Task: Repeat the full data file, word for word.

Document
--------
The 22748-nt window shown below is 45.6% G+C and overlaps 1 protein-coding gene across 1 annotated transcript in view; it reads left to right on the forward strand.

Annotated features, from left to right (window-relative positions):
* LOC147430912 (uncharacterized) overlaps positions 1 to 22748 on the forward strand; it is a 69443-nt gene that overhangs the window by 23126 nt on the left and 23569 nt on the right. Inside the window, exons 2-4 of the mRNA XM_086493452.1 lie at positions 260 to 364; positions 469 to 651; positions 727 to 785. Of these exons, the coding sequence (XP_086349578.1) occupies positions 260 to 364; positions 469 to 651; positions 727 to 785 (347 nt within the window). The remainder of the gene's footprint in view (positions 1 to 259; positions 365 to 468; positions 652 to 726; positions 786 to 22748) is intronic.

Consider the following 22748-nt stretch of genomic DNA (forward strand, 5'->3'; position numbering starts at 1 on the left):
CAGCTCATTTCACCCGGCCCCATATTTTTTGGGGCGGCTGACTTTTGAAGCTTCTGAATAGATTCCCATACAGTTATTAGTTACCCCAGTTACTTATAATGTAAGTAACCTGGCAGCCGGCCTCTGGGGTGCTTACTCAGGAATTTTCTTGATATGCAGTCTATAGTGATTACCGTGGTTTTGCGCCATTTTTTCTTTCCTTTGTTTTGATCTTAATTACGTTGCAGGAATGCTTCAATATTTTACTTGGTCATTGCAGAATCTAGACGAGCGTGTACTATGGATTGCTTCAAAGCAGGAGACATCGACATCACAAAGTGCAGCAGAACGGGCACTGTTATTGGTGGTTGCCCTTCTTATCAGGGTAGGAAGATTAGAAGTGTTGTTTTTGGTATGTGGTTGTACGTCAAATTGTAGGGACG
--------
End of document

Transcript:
The 22748-nt window shown below is 45.6% G+C and overlaps 1 protein-coding gene across 1 annotated transcript in view; it reads left to right on the forward strand.

Annotated features, from left to right (window-relative positions):
* LOC147430912 (uncharacterized) overlaps positions 1 to 22748 on the forward strand; it is a 69443-nt gene that overhangs the window by 23126 nt on the left and 23569 nt on the right. Inside the window, exons 2-4 of the mRNA XM_086493452.1 lie at positions 260 to 364; positions 469 to 651; positions 727 to 785. Of these exons, the coding sequence (XP_086349578.1) occupies positions 260 to 364; positions 469 to 651; positions 727 to 785 (347 nt within the window). The remainder of the gene's footprint in view (positions 1 to 259; positions 365 to 468; positions 652 to 726; positions 786 to 22748) is intronic.

Consider the following 22748-nt stretch of genomic DNA (forward strand, 5'->3'; position numbering starts at 1 on the left):
CAGCTCATTTCACCCGGCCCCATATTTTTTGGGGCGGCTGACTTTTGAAGCTTCTGAATAGATTCCCATACAGTTATTAGTTACCCCAGTTACTTATAATGTAAGTAACCTGGCAGCCGGCCTCTGGGGTGCTTACTCAGGAATTTTCTTGATATGCAGTCTATAGTGATTACCGTGGTTTTGCGCCATTTTTTCTTTCCTTTGTTTTGATCTTAATTACGTTGCAGGAATGCTTCAATATTTTACTTGGTCATTGCAGAATCTAGACGAGCGTGTACTATGGATTGCTTCAAAGCAGGAGACATCGACATCACAAAGTGCAGCAGAACGGGCACTGTTATTGGTGGTTGCCCTTCTTATCAGGGTAGGAAGATTAGAAGTGTTGTTTTTGGTATGTGGTTGTACGTCAAATTGTAGGGACG